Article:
She stumbled, weeping, toward the river’s edge and sat there stunned while people continued moving in and out of the water and the refrains repeated again and again, “Repent!” and “Your sins are forgiven!”  

There was another word too, on the lips of everyone there, “Jesus,” a teacher, a prophet.  Jesus was the one, the driving force behind the man with the wild eyes.  

Jesus was the one turning the world upside down, Jesus was the water washing it all clean, the light casting out shadows, the love piercing the shame. 

Word spread through the village, there was to be a dinner, a tete-a-tete at Simon the Pharisee’s house and Jesus would be there. 

She ran the whole way to her shambled home and tore through meager belongings until her fingers wrapped around the small jar she kept hidden, wrapped in a rag, her most precious possession. 
By the time she reached the dinner, she was sweating, out of breath, her hair hanging down in tangles.

There was a scuffle on the outer edge of the crowd, some shouts and shoving as she burst into the courtyard. 
Disheveled, she erupted into loud tears, overcome with emotion at the sight of Jesus.
Everything stopped.
Every eye turned.
Jaws dropped.
Every man at the table stiffened, drawing back, but Jesus' body softened visibly as she knelt.   

Bending over his feet, her hands eased along the arches, the callouses smoothing hot tears over dry, dusty skin. 
The weariness in Jesus' eyes, his shoulders, softened as he opened himself to the love that welled up out of her eyes, her hands, her sweaty, bent back.
Jesus, love-hungry and worn, welcomed her touch and what was a holy moment for Jesus and the woman - a sacrament - was a blasphemy for the Pharisee.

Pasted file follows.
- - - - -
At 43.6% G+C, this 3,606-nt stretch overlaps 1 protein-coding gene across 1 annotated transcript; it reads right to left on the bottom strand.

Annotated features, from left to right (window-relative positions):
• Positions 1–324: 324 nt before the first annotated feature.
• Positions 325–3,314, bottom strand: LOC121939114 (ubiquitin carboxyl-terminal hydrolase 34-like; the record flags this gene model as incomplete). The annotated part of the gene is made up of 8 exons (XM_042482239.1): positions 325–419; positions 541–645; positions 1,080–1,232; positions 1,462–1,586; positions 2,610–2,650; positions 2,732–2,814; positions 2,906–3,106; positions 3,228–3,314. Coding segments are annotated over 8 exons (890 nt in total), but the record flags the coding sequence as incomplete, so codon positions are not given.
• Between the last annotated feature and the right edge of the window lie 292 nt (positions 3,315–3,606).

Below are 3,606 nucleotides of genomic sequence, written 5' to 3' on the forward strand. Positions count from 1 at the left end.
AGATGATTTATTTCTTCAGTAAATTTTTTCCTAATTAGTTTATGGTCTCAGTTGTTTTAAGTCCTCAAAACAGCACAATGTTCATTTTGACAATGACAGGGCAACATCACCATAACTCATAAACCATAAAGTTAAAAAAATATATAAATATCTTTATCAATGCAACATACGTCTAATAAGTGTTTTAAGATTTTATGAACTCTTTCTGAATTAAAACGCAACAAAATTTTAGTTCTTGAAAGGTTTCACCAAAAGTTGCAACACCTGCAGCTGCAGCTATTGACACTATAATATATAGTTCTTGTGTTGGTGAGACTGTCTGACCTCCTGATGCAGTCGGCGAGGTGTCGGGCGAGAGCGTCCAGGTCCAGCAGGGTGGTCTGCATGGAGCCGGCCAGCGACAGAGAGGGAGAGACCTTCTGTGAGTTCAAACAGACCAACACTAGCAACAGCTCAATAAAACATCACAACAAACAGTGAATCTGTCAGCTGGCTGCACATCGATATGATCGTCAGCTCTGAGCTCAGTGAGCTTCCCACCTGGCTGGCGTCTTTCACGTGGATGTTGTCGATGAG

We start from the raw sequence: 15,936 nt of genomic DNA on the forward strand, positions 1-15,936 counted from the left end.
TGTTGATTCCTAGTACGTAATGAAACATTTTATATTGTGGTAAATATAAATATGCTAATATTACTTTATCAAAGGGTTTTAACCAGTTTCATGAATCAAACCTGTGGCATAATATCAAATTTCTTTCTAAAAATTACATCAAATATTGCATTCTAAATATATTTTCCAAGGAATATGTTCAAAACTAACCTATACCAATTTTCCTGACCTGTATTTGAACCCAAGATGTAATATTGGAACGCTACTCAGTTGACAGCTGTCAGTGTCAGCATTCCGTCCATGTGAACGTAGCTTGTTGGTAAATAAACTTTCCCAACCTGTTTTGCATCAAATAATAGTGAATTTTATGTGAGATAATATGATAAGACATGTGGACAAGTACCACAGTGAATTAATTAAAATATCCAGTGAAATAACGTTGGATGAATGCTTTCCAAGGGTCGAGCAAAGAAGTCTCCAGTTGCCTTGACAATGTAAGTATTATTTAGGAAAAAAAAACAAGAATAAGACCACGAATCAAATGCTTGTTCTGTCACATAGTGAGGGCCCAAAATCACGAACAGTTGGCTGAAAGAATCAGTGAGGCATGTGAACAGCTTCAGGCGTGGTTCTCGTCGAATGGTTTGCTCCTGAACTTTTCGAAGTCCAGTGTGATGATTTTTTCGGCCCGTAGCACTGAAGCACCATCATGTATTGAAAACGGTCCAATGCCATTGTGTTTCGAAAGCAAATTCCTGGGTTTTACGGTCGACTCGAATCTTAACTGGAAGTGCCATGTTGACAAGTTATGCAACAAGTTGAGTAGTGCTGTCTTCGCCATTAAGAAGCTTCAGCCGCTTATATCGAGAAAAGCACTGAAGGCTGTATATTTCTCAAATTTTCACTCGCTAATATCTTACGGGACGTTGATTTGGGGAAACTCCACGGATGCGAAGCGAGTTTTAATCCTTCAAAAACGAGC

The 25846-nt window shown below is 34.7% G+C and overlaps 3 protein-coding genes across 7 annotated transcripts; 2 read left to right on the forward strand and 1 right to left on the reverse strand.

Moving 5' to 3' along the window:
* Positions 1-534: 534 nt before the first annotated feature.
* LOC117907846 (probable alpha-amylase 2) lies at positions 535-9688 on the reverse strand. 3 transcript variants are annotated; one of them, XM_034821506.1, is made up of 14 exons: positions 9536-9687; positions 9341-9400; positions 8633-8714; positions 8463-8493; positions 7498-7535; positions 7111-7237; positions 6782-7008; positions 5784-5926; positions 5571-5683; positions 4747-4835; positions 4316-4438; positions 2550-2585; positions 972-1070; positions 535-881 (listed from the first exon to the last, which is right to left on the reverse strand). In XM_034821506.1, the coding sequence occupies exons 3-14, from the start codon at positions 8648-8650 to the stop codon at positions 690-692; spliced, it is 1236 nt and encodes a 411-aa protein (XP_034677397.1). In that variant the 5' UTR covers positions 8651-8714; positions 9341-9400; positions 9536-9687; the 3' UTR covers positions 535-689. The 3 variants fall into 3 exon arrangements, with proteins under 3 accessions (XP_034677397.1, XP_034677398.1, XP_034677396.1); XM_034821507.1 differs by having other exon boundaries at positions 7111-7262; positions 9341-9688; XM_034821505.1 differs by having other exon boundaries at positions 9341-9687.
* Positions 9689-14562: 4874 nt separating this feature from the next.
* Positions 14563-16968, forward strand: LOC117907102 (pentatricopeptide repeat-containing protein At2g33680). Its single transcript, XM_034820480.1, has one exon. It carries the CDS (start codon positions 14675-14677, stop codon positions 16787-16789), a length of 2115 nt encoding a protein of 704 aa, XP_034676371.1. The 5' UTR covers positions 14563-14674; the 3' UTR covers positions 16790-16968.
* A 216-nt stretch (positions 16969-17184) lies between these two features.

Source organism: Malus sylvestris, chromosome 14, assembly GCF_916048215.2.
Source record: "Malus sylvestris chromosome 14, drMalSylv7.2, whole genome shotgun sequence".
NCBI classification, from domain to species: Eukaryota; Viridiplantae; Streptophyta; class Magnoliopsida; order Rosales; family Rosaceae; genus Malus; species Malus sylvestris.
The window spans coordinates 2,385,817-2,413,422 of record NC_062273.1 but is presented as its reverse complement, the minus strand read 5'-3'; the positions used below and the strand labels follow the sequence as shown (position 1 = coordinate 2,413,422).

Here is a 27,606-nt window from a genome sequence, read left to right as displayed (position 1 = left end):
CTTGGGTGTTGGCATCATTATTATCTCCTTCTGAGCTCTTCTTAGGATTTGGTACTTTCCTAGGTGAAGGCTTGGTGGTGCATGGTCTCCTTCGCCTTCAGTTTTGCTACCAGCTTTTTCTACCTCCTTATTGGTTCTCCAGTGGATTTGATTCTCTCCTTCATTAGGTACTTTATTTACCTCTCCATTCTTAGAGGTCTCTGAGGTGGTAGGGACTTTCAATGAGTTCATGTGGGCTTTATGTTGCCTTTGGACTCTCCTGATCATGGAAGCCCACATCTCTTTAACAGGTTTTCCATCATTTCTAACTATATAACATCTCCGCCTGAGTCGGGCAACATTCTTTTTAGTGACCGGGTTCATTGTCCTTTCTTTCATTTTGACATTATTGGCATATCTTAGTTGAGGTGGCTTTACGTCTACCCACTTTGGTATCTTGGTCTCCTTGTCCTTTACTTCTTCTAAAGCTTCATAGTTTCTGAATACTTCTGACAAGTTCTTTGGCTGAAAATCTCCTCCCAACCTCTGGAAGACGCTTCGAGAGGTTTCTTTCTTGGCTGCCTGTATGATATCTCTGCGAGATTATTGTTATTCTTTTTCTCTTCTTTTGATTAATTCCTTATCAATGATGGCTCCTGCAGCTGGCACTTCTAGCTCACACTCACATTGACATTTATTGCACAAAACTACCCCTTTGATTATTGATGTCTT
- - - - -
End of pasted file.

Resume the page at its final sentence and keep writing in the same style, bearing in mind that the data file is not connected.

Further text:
The sound of alabaster shattering ricocheted off the walls.
The scent of perfume wafting woke Simon like smelling salts. 
His eyes narrowed as he pulled himself back, half-rising from the table.  His lips curled into a sneer as what sounded like a low growl rumbled forth.    

Jesus, sensing the shift, half-turned and spoke the name, low and stern, like a master calling off a dog, "Simon . . ." and then, pausing, he added, "I have something to say to you."

"Simon."  It was the name that drew him up short, giving him pause enough to listen. 

Simon, the name his parents gave him all those years ago, the name he no longer used, preferring, instead, the shelter of religious titles.  The name stripped him to his essence and he replied as though a school boy to his master, "Yes, teacher, speak."    


The woman’s gratitude becomes a table, a meal where she and Christ are fed.  

Simon’s judgment becomes a wall isolating him from this meal of grace.  

Oh, God, may we also be moved through repentance and forgiveness to the seat of gratitude, at your feet.  Never let us miss this meal of grace.  Amen.  

This post is linked with Playdates With God.


  1. Beautiful, Kelly. Very moving and appropriate for Lent. I'll be thinking about this picture you have painted with words.

  2. I just love this story of Mary of Bethany - it's probably my favorite. I've been saved from my sins just like her and like her I have been forgiven much. I have my face in Jesus' feet too.